North of downtown lies Over the Rhine, a troubled neighborhood struggling to emerge from decades of decay.
Founded in the early 1800’s, it started out as an immigrant ghetto for Germans who flocked to the city. At the time, a canal separated the district from the city center. Natives referred to the area derisively as being “over the Rhine.”
The neighborhood grew into one of the most extensive areas of Italianette architecture in the country. Many of the building built in the late 19th century remain intact to this day.
Above is Music Hall, OTR’s most prominent building and home to the Cincinnati Symphony, Cincinnati Pops, and Cincinnati Ballet. As you enter the front of the building, you can see the remains of the city’s old trolley system in the exposed brick beneath the asphalt.
Dozens of churches, many of the Catholic or formerly Catholic, dot the neighborhood. Cincinnati’s German immigrant population is unusual for Ohio. In cities such as Columbus and Cleveland, Germans tended to be Protestant with Anabaptists migrating for the rural parts of the state. Amish and Mennonites are very common even in suburban areas in some parts of the state. In Cincinnati, however, the Germans tended to be Catholic and as recently as the nineties, some Catholic churches held German language masses.
Unfortunately, there is also a lot of decay, some of it coming back. Slowly.
In the early 1970’s, the area became depressed and returned to its roots as a ghetto. A battle ensued between historic preservationists and developers on one side and advocates for the poor on the other. Developers like Jim Tarbell wanted to remake OTR into a trendy historic district. Buddy Gray, a social activist who turned his back on a career as a high-powered attorney, wanted the neighborhood to be a sanctuary for the poor. Gray died in the 90’s, however, sadly murdered by one of the people he had tried to help. The neighborhood began to turn around with the Main Street corridor becoming the city’s premier night spot and a technical center called “Digital Rhine” sprouting up during the tech boom of the 1990’s. The race riots of 2001 caused development to grind to a halt. Change eventually began again, but slowly, with the Vine Street corridor the focus now.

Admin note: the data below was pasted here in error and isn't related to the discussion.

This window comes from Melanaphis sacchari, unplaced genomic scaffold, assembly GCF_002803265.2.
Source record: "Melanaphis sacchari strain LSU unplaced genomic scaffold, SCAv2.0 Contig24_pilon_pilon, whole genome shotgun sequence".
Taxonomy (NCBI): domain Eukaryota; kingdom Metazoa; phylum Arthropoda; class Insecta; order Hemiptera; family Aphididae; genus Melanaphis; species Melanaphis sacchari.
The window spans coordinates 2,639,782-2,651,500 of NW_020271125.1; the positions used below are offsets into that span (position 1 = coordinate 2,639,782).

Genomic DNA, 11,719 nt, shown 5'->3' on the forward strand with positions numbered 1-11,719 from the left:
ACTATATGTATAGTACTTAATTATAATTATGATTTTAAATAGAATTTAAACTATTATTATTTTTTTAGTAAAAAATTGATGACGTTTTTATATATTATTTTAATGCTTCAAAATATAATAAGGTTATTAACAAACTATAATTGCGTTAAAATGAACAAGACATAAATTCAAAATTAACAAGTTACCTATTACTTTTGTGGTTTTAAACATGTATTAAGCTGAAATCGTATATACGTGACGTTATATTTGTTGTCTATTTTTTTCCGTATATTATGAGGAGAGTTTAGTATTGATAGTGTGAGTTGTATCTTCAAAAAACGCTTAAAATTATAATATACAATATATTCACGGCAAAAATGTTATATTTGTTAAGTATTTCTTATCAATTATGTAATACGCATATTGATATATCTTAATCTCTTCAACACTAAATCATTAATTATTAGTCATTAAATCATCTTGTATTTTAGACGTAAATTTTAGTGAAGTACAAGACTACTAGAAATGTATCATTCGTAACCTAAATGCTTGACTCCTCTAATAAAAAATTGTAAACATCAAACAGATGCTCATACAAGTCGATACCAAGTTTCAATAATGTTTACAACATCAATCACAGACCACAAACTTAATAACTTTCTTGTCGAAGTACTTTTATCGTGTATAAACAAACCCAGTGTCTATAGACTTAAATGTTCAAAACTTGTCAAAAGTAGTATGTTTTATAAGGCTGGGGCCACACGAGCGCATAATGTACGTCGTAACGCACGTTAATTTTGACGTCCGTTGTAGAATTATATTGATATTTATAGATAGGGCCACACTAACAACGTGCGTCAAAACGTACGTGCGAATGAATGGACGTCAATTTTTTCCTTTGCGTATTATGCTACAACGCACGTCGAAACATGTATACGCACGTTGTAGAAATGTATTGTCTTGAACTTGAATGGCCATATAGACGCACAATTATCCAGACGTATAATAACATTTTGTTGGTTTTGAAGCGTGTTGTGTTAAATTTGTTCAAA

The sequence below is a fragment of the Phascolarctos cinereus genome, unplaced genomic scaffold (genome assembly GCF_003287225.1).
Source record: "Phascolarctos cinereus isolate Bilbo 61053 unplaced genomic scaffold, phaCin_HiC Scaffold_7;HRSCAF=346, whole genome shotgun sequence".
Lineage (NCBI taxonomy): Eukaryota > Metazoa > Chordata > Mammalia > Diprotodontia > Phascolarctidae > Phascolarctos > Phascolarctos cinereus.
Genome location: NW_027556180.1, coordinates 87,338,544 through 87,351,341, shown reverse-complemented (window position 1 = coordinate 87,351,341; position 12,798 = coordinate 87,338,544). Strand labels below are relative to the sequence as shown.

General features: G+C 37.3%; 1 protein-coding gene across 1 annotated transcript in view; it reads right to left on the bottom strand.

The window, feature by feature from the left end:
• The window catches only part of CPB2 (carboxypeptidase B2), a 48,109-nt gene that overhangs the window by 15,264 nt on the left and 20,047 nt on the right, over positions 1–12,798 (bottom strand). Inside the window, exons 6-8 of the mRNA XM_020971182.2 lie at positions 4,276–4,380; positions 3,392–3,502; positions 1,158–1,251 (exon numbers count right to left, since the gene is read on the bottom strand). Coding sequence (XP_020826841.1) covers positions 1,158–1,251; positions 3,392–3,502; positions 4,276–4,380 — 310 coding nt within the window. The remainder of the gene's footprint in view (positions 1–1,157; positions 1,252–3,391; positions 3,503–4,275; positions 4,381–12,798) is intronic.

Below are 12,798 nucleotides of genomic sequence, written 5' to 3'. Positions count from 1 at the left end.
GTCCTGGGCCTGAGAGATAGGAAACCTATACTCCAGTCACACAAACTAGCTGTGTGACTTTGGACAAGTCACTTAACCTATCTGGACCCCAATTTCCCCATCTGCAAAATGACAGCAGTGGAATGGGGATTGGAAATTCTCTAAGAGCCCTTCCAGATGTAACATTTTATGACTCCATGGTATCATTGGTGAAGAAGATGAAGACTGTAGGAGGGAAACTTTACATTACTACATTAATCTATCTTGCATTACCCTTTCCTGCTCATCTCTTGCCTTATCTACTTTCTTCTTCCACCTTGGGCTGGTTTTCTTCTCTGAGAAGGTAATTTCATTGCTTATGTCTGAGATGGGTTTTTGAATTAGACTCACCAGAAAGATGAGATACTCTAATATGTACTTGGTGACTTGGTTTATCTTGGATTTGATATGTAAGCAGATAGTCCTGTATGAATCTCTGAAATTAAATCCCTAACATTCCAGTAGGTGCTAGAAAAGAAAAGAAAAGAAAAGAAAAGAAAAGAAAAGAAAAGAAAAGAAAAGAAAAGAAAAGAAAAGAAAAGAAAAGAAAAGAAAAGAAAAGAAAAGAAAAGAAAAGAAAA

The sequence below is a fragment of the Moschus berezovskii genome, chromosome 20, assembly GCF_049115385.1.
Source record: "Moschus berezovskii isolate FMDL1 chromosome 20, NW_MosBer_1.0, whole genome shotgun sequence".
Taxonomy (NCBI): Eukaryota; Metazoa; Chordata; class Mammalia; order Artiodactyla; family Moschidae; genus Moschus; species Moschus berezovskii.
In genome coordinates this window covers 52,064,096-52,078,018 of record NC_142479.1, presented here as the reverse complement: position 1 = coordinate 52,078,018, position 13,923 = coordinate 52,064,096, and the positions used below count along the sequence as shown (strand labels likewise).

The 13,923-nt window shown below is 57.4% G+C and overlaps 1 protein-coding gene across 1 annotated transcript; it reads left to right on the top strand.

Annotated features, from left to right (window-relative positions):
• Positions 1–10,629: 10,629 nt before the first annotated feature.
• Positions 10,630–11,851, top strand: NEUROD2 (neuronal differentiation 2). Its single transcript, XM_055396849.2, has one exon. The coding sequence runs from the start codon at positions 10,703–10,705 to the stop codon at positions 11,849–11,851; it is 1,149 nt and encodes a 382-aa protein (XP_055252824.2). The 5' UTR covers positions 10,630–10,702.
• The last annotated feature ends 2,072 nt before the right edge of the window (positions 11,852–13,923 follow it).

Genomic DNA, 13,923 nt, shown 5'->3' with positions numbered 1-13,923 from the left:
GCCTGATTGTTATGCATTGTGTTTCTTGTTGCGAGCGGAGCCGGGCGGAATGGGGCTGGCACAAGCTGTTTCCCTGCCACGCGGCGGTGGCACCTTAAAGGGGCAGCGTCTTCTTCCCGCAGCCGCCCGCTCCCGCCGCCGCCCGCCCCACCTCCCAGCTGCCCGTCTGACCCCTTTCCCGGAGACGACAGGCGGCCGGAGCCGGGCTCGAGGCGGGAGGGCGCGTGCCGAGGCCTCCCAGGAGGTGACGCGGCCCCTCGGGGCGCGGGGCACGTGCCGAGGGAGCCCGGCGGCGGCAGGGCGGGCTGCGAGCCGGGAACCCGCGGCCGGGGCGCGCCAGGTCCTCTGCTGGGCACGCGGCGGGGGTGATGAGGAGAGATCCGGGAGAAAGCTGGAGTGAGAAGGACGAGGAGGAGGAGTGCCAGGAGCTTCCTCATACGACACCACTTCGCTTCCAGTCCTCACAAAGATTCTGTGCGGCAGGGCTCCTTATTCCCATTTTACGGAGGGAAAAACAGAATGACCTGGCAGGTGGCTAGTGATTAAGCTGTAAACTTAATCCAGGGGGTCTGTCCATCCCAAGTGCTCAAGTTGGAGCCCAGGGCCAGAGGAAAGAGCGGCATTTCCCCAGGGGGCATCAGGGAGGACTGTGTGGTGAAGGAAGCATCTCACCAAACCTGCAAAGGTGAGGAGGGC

Condos have sprouted up in former warehouses and converted tenements and hotels. A casino is planned for Broadway Commons, once a leading candidate for what is now Great American Ballpark. A somewhat controversial plan to build a street car system between downtown through the neighborhood and up to “Pill Hill” is also expected to spur development. Voters rejected a charter amendment designed to block the project (ironically not paid for out of city income taxes but from government grants). With financing in place and the casino project moving forward, Over the Rhine is on the verge of a new chapter in its history.
More at My Town Mondays.